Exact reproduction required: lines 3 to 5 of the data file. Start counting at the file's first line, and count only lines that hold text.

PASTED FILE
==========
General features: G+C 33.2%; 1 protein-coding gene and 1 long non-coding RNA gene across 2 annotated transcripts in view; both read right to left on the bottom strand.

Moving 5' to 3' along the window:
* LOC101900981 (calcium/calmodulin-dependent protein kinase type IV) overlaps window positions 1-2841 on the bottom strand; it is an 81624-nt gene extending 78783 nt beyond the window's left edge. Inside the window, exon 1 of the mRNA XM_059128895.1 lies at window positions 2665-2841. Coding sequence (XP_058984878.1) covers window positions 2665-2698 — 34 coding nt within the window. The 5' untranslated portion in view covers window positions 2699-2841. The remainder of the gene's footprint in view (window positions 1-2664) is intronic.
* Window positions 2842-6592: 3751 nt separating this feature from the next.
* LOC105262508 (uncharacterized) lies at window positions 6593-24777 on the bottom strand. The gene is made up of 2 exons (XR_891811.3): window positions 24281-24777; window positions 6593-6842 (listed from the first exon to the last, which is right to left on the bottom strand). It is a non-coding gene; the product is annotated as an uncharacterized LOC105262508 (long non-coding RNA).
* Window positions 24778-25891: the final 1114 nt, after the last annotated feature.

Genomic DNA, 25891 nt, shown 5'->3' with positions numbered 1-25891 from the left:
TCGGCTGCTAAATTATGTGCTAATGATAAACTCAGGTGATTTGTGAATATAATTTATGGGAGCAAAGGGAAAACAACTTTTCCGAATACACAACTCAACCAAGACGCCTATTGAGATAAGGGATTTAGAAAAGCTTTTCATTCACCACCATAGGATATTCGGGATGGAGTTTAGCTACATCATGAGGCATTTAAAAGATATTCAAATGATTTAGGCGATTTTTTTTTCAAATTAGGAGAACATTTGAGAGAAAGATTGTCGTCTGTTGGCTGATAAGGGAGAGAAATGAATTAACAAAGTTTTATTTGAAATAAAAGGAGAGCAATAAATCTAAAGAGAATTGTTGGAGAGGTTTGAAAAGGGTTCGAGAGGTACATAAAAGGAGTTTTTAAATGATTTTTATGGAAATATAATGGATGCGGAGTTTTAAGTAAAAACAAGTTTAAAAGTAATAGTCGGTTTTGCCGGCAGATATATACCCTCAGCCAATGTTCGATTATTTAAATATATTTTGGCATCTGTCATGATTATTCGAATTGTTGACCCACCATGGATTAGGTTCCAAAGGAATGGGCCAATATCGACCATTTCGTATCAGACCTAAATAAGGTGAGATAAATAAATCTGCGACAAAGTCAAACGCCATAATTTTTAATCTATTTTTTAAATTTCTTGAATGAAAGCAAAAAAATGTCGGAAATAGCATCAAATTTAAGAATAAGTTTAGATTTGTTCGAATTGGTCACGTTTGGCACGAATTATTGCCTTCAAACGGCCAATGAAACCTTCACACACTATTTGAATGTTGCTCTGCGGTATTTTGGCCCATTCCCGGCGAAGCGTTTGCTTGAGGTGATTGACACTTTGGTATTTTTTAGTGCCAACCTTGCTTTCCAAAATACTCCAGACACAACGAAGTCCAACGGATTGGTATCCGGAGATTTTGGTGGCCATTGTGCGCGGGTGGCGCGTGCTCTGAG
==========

* LOC101900981 (calcium/calmodulin-dependent protein kinase type IV) overlaps window positions 1-2841 on the bottom strand; it is an 81624-nt gene extending 78783 nt beyond the window's left edge. Inside the window, exon 1 of the mRNA XM_059128895.1 lies at window positions 2665-2841. Coding sequence (XP_058984878.1) covers window positions 2665-2698 — 34 coding nt within the window. The 5' untranslated portion in view covers window positions 2699-2841. The remainder of the gene's footprint in view (window positions 1-2664) is intronic.
* Window positions 2842-6592: 3751 nt separating this feature from the next.
* LOC105262508 (uncharacterized) lies at window positions 6593-24777 on the bottom strand. The gene is made up of 2 exons (XR_891811.3): window positions 24281-24777; window positions 6593-6842 (listed from the first exon to the last, which is right to left on the bottom strand). It is a non-coding gene; the product is annotated as an uncharacterized LOC105262508 (long non-coding RNA).